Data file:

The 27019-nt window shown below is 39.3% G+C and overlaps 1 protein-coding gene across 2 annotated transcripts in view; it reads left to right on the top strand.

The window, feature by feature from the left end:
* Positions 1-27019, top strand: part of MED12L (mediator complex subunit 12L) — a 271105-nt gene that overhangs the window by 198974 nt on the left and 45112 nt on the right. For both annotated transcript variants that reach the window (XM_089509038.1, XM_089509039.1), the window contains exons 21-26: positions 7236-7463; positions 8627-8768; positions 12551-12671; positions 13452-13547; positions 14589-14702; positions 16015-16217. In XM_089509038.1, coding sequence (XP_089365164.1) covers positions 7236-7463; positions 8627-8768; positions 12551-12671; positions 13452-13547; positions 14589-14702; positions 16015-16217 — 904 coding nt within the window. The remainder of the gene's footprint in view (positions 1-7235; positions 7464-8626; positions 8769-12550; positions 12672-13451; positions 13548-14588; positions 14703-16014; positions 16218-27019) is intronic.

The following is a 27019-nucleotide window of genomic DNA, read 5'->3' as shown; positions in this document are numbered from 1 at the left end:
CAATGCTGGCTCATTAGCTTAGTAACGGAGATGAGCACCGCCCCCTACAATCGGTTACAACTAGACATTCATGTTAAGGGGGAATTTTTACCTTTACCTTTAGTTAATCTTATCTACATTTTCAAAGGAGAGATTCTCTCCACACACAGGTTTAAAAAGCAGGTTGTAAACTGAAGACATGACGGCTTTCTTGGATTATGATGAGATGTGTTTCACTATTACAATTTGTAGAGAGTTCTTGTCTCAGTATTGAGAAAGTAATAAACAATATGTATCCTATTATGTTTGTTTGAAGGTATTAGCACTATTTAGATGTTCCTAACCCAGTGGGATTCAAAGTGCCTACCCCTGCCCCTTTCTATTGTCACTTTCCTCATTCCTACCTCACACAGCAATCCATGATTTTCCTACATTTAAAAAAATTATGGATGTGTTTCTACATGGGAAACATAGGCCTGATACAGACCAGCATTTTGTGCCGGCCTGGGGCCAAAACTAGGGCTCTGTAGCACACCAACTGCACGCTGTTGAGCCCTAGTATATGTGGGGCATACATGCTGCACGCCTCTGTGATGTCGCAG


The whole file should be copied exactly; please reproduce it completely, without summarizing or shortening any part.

The 27019-nt window shown below is 39.3% G+C and overlaps 1 protein-coding gene across 2 annotated transcripts in view; it reads left to right on the top strand.

The window, feature by feature from the left end:
* Positions 1-27019, top strand: part of MED12L (mediator complex subunit 12L) — a 271105-nt gene that overhangs the window by 198974 nt on the left and 45112 nt on the right. For both annotated transcript variants that reach the window (XM_089509038.1, XM_089509039.1), the window contains exons 21-26: positions 7236-7463; positions 8627-8768; positions 12551-12671; positions 13452-13547; positions 14589-14702; positions 16015-16217. In XM_089509038.1, coding sequence (XP_089365164.1) covers positions 7236-7463; positions 8627-8768; positions 12551-12671; positions 13452-13547; positions 14589-14702; positions 16015-16217 — 904 coding nt within the window. The remainder of the gene's footprint in view (positions 1-7235; positions 7464-8626; positions 8769-12550; positions 12672-13451; positions 13548-14588; positions 14703-16014; positions 16218-27019) is intronic.

The following is a 27019-nucleotide window of genomic DNA, read 5'->3' as shown; positions in this document are numbered from 1 at the left end:
CAATGCTGGCTCATTAGCTTAGTAACGGAGATGAGCACCGCCCCCTACAATCGGTTACAACTAGACATTCATGTTAAGGGGGAATTTTTACCTTTACCTTTAGTTAATCTTATCTACATTTTCAAAGGAGAGATTCTCTCCACACACAGGTTTAAAAAGCAGGTTGTAAACTGAAGACATGACGGCTTTCTTGGATTATGATGAGATGTGTTTCACTATTACAATTTGTAGAGAGTTCTTGTCTCAGTATTGAGAAAGTAATAAACAATATGTATCCTATTATGTTTGTTTGAAGGTATTAGCACTATTTAGATGTTCCTAACCCAGTGGGATTCAAAGTGCCTACCCCTGCCCCTTTCTATTGTCACTTTCCTCATTCCTACCTCACACAGCAATCCATGATTTTCCTACATTTAAAAAAATTATGGATGTGTTTCTACATGGGAAACATAGGCCTGATACAGACCAGCATTTTGTGCCGGCCTGGGGCCAAAACTAGGGCTCTGTAGCACACCAACTGCACGCTGTTGAGCCCTAGTATATGTGGGGCATACATGCTGCACGCCTCTGTGATGTCGCAG